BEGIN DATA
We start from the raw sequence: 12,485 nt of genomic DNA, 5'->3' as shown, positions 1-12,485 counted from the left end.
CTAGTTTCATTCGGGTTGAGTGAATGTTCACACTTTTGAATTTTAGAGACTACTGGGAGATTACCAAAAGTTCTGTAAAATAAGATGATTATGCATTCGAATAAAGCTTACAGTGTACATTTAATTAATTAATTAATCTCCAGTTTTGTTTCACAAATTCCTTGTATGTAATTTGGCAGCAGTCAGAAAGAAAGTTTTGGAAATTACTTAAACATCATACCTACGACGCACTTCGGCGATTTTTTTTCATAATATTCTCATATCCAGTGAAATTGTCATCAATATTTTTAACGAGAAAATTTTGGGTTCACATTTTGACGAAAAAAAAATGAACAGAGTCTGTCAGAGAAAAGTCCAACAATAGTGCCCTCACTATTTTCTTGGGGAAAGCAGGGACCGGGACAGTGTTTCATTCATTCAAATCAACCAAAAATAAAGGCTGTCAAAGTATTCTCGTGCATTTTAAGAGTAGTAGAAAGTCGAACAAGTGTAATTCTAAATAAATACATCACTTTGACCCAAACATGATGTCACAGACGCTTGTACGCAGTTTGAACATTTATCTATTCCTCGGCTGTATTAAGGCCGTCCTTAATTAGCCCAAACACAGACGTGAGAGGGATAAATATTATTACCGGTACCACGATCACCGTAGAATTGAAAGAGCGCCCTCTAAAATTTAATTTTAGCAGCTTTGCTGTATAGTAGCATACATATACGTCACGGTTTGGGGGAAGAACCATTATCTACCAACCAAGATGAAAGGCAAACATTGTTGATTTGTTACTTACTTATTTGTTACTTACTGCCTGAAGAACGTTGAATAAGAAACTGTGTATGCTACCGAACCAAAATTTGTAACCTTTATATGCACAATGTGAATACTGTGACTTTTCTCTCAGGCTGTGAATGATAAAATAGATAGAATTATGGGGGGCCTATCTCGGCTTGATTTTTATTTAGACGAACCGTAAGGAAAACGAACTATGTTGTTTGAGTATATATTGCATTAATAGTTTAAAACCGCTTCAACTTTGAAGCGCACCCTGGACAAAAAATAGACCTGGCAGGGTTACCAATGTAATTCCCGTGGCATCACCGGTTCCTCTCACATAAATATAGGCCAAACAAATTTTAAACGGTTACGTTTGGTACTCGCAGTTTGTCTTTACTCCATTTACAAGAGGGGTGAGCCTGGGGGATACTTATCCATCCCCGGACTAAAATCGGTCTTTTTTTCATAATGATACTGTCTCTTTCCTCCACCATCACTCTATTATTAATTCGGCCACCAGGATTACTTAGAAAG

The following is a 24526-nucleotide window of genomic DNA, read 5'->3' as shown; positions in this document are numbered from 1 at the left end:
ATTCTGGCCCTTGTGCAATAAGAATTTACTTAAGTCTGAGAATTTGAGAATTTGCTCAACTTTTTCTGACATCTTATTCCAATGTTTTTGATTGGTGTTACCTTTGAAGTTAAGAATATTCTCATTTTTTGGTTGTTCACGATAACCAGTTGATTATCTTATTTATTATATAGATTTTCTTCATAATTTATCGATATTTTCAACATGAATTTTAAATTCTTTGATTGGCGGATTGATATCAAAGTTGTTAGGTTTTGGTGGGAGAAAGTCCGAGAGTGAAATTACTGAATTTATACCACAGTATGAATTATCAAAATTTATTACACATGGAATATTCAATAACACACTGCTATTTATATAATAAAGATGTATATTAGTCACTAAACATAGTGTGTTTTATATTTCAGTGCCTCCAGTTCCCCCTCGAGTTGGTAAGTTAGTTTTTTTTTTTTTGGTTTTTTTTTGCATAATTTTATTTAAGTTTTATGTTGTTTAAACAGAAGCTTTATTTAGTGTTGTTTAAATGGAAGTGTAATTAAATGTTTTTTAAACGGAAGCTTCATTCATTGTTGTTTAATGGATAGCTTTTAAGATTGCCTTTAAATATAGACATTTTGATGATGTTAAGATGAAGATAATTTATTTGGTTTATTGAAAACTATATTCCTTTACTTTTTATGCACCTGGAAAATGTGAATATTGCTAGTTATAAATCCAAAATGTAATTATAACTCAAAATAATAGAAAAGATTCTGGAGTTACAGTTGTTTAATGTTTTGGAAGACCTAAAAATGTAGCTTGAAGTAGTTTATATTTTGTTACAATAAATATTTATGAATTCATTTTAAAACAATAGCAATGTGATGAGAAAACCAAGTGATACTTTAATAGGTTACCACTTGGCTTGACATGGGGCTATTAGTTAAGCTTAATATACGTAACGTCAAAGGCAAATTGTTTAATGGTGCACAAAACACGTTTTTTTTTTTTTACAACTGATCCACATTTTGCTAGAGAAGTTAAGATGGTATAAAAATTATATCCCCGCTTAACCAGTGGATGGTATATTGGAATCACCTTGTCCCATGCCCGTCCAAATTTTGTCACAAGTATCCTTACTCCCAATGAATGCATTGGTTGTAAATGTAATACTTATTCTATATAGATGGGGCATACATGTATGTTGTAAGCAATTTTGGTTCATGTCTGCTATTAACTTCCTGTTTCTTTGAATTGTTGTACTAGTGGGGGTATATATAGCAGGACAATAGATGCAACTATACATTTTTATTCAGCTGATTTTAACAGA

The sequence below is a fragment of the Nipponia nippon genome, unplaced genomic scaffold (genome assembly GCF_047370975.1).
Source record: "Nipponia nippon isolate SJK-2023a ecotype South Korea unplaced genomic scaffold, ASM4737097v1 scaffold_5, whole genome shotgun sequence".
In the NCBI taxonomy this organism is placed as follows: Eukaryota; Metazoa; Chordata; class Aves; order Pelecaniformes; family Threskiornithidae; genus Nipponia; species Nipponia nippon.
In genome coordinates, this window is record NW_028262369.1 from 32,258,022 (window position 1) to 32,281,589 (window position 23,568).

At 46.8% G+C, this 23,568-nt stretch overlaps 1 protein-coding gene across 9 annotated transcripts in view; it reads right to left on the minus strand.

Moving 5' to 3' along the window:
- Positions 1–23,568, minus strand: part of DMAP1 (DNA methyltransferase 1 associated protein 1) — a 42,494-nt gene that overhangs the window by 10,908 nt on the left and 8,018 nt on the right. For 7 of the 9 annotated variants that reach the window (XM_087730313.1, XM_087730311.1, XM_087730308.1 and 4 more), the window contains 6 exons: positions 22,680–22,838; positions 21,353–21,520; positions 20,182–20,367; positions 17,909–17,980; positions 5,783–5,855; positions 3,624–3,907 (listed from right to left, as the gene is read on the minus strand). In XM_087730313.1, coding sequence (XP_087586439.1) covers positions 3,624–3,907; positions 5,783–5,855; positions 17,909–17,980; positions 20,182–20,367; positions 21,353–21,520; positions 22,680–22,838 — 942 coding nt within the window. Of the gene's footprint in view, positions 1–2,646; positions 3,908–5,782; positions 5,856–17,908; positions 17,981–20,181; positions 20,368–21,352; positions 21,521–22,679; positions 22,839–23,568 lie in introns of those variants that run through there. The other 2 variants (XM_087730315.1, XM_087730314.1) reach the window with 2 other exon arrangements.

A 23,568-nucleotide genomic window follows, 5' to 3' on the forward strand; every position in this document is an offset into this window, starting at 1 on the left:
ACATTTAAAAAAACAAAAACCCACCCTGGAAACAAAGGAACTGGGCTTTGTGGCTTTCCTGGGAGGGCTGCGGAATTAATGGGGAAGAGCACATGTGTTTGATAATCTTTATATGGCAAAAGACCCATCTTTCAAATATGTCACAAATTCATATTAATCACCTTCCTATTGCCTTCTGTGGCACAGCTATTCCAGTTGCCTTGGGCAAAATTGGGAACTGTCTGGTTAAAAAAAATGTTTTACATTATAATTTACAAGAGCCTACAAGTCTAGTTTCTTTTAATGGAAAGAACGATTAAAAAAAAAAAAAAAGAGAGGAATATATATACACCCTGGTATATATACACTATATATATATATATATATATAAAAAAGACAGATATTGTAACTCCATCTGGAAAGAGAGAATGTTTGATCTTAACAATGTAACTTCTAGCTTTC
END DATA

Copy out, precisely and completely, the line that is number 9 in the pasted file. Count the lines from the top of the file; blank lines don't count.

At 46.8% G+C, this 23,568-nt stretch overlaps 1 protein-coding gene across 9 annotated transcripts in view; it reads right to left on the minus strand.